In the daytime now it's in the low 80s, still not a drop of rain and so it's dusty. At night it's in the 50s. Every morning we wake up to sunshine: astonishing.
One day we got in the car and explored a neighborhood (una colonia in Spanish) that was new to us: marvelous architecture, and some of it very quirky. We loved this house decorated with mosaics and even dinner plates:
Exploring further, we bumped down a single-lane dirt path to the Presa, a big lake/reservoir near San Miguel. Someone told me it's an artificial lake, and I do believe it because the water is a colloidal suspension of dust particles such that it always reflects brown in the sun, not blue. Our dog, Mela, however, saw no problem with that.
She had a fine time chasing the birds -- little swoopy ones were her favorites, but my favorites were white pelicans and white egrets. I am going to have to start carrying my camera instead of my iPhone to take pictures in order to have a zoom: I had to get too close to the birds to take a picture without a zoom, and they flew off. Mela was also intrigued by the flocks of goats and sheep grazing by the side of the Presa.
Although, as you can see, it's hardly a beach there, it was spacious and calm and breezy in the sunshine. Watching Mela romp through the water was delightful -- her happiness was contagious. Next time we'll bring folding chairs and spend a couple of hours.
Last weekend we had a house-warming party! We had originally planned for about 20 people, but in fact there were about 40. We had arranged with our friends Yurina and Augustin to provide Mexican food cooked by Yurina (did I write about her before? She's one of the singers we have heard each Friday night) -- huge bowls of chicken molé, chiles en nogada, enchiladas, rice, and more. It was all delicious, and of course too much food. Naturally, we put out more, more, and more food.
Yurina and Yoremi (pictured below), the two women we hear sing every week, entertained, along with still another musician. I had been concerned that the music would stop people from talking, but in fact it was perfect. This house allows groups of people to congregate at different places, and Yoremi is singing at the lower patio.
Some people, like my friends Béa Aaronson and Stephan Eaker below, listened intently (they are the artists we met on our first day in San Miguel in July; we just bought a couple of Stephan's drawings of the town, so when you're here to visit you'll see them):
Yes, that's me in front. The three men facing you are a good cross-section of how one makes friends here. On the left is Milt, a man we met by accident in the Jardin last week. He's in his mid-80s. His wife died last year after 64 years of marriage and he's in town to see if he can re-invent his life. I don't know a better place for that. He has invited us for dinner later this week to meet a couple of his children, who I'd imagine are our age, who will be visiting. In the center is Louis, one of the members of Rick's writers' group, who has become a good, good friend here. Louis was an English teacher in Massachusetts and in Ghana, and has been in San Miguel since 1985. You may recall that we had a friend who lives here on $595 US per month: that's Louis, a complete joy as a friend. On the right is Mike, a man I got to know when he and I talked about the possibility of his renting the house on the steep hillside we had planned to rent. (It didn't work out.) He grew up American in Mexico City and so is completely bilingual, and he has just moved to San Miguel.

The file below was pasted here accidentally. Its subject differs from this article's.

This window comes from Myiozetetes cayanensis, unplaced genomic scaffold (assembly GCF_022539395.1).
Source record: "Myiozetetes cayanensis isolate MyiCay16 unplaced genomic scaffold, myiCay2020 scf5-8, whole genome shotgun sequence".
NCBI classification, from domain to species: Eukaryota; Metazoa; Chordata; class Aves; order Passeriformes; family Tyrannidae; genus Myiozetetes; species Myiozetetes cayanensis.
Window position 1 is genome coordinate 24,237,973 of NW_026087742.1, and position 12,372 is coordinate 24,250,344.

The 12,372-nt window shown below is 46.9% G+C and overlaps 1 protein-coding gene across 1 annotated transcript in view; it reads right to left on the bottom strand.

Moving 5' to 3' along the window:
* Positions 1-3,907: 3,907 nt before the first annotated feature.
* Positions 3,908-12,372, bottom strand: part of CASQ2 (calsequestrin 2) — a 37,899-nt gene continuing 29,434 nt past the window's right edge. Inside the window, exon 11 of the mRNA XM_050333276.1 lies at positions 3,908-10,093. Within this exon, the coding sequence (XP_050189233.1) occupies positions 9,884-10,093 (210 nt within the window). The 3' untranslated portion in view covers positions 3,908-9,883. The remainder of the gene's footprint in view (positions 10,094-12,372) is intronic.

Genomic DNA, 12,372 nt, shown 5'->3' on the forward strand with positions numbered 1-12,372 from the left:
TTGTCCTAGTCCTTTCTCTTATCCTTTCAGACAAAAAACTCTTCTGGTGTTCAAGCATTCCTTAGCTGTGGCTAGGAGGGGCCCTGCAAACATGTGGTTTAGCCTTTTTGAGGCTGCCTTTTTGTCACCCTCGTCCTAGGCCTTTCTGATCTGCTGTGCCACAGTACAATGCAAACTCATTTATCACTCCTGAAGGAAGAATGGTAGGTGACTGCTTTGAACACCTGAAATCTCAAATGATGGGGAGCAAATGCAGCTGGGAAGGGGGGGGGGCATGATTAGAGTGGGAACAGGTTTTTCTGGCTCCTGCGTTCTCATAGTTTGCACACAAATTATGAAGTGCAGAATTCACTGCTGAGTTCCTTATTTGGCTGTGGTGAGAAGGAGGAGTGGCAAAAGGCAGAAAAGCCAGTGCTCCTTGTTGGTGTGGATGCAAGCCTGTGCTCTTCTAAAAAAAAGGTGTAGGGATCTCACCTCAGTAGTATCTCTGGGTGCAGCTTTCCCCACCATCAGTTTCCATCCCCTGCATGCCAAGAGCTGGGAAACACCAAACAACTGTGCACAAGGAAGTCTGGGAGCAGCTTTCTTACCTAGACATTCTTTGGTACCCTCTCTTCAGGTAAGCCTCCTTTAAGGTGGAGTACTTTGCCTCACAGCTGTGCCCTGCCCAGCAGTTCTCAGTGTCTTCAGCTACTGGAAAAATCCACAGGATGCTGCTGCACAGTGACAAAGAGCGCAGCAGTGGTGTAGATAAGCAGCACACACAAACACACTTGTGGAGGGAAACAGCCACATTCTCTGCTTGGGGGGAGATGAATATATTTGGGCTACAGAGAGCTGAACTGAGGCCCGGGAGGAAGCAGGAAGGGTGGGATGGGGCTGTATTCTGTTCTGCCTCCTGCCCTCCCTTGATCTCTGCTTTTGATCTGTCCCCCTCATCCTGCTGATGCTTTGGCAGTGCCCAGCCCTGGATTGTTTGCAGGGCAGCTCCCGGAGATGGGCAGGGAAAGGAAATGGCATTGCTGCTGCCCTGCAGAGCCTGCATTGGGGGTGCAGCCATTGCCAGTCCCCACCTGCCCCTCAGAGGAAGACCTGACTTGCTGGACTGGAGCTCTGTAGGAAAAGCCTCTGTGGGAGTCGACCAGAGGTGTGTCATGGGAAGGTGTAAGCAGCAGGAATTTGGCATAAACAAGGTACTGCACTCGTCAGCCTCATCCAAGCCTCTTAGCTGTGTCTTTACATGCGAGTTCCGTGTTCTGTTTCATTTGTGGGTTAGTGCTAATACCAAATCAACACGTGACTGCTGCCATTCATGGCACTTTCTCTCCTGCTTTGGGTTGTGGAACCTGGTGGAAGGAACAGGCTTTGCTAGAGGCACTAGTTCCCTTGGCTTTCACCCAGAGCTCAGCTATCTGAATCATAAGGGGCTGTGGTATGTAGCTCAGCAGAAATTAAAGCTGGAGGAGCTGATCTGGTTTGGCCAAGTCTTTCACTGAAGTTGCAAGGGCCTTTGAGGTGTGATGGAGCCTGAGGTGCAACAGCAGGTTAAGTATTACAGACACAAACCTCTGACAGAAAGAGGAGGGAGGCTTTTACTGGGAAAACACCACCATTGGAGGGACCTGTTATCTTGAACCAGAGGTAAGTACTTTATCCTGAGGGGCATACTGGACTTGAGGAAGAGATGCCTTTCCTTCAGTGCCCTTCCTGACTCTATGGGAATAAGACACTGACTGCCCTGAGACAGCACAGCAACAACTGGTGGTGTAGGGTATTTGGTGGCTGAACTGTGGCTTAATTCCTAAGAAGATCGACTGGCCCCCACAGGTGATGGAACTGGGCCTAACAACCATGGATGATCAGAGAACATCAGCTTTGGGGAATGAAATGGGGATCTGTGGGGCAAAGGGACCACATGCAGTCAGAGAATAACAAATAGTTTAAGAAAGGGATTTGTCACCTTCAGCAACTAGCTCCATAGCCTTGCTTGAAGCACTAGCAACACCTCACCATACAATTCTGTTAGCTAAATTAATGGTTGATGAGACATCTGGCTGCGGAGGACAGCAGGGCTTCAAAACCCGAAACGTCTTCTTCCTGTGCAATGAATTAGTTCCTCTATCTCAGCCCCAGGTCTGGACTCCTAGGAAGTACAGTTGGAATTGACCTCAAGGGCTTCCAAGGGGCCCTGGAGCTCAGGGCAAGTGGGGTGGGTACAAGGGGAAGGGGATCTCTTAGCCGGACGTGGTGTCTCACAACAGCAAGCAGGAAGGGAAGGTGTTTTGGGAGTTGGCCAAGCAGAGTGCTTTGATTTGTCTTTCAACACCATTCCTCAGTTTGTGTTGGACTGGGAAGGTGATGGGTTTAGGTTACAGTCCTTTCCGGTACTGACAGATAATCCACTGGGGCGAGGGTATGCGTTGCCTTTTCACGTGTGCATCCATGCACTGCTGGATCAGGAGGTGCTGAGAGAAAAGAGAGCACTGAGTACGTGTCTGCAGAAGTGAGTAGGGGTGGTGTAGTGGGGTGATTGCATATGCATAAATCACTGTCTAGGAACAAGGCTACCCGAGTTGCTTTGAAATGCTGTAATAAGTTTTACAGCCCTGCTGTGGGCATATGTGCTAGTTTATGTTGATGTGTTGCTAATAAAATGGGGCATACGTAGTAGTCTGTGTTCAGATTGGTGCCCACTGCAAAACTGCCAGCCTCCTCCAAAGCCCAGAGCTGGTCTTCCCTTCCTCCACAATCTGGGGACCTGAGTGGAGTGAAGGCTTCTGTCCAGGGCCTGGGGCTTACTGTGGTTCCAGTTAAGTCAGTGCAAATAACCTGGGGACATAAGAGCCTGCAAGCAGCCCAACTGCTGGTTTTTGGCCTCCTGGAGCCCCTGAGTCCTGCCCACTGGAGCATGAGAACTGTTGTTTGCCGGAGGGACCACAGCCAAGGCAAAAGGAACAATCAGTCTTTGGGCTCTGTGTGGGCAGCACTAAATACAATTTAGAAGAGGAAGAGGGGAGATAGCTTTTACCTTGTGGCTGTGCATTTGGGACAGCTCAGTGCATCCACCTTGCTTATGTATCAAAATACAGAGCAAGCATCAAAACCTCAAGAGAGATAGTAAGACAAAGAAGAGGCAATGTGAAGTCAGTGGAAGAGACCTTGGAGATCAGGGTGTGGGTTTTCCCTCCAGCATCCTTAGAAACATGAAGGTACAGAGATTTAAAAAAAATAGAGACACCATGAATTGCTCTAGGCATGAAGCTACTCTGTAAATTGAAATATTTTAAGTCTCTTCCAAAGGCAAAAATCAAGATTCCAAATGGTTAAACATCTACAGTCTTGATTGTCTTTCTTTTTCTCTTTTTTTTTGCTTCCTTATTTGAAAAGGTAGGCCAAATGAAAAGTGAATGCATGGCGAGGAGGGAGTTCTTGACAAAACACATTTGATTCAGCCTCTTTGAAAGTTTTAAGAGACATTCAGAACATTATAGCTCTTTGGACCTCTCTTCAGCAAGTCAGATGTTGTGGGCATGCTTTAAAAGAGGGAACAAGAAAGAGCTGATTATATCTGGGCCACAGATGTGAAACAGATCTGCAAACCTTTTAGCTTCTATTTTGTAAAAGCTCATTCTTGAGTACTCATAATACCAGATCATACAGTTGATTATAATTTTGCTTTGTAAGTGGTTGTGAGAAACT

Also at the party were our very first out-of-town guests, my oldest friend Ottie -- at whose suggestion we came to San Miguel last year, and her partner Eve. Some of the pictures in this blog were taken by Ottie. You'll see them in a picture or two below. I have learned that having guests here is a different experience from what it was in the U.S. Even though Ottie and Eve already knew San Miguel, I found that I spent so much time with them going places and doing things that I had no time for ordinary life -- paying bills, writing the blog, keeping up with emails, reading a book, and such. That's exhausting. It's very seductive, this place, and I learned it's necessary to resist the lure of doing all the interesting things it has to offer, necessary to resist the pleasure of watching people I love take pleasure in San Miguel. So, fair warning -- when you come to visit, we will spend some time with you and then we will send you off with a map, a cell phone, and a house key to do some discovering on your own!
This past week I had my first cooking lesson! Yurina, one of the singers, is an accomplished cook. She learned from her mother, who learned from professional chefs. Here we are in my kitchen.
The lesson this week was how to make Pescada a la Veracruzana. Yurina brought a list of ingredients, most of which I already had. Part One of the lesson was to go to the market -- one of the major neighborhood markets, Mercado de San Juan de Dios, is right near the house -- for the few things we still needed. Then as Yurina prepared the dish I chopped vegetables and took notes on what she was doing. Here is a picture of the dish cooking; you can't see the fish filets, which are under the vegetables. Except for the time it takes to dice the vegetables, it's a really easy recipe and utterly delicious.
And for the cooks among you, here's the recipe for the fish and the rice that went with it!
Pescado a la Veracruzana con Arroz
Maestra de Cocina Yurina Peralta, February 15, 2011
San Miguel de Allende
Recipe for 6 people
6 fish filets (tilapia or other)
½ cup or less olive oil
8 – 12 green olives
about ¼ cup capers
2 lg cloves garlic
1 kilo tomatoes, about 5 medium/large
about 10-12 stems of parsley (if no parsley, use cilantro instead)
about 1 tsp dry oregano
half a sweet red pepper
optional: diced potatoes
Peel tomatoes with a knife and dice (or blanch and peel, then dice)